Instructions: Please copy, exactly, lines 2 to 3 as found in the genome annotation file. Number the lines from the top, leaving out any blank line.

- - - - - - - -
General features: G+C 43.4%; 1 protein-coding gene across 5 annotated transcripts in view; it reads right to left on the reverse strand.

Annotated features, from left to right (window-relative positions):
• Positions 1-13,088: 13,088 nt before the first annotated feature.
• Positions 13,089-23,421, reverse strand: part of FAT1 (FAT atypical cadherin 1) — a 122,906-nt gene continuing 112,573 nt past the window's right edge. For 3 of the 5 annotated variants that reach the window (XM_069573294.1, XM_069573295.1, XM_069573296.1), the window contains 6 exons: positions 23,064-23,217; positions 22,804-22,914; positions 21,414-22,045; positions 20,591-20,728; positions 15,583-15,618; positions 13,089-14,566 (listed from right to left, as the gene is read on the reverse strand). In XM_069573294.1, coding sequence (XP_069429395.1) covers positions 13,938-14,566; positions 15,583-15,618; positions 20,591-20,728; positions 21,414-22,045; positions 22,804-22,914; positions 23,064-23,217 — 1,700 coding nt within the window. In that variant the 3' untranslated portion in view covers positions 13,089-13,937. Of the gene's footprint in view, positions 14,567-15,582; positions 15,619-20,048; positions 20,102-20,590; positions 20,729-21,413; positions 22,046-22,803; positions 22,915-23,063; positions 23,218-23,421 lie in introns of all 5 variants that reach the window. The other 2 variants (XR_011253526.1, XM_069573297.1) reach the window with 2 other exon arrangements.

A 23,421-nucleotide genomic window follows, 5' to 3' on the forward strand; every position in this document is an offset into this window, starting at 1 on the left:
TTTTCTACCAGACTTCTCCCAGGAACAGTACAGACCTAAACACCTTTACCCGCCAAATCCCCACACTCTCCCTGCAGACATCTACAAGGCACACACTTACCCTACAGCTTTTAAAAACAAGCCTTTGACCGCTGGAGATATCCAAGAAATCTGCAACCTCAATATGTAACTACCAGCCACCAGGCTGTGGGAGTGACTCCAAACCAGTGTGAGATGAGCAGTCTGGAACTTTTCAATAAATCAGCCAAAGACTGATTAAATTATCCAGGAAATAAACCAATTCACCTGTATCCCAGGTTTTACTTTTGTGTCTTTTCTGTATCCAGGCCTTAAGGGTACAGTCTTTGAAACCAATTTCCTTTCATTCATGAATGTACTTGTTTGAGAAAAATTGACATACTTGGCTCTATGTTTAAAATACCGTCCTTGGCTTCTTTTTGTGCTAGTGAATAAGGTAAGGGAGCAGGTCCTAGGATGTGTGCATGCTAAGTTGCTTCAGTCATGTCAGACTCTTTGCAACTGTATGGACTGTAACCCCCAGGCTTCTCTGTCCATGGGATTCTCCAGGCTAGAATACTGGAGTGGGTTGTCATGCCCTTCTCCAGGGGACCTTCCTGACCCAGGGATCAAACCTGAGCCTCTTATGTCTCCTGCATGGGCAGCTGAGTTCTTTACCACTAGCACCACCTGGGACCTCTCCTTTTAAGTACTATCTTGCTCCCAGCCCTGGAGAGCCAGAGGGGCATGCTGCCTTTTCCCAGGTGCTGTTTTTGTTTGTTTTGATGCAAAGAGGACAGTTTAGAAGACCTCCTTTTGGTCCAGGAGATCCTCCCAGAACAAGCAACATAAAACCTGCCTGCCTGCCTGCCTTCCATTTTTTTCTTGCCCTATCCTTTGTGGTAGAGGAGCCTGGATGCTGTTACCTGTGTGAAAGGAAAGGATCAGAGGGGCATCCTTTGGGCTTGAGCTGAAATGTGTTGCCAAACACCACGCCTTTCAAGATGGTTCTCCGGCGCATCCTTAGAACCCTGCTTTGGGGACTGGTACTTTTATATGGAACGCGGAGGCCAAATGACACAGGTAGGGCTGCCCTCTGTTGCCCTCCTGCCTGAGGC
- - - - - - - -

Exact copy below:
Annotated features, from left to right (window-relative positions):
• Positions 1-13,088: 13,088 nt before the first annotated feature.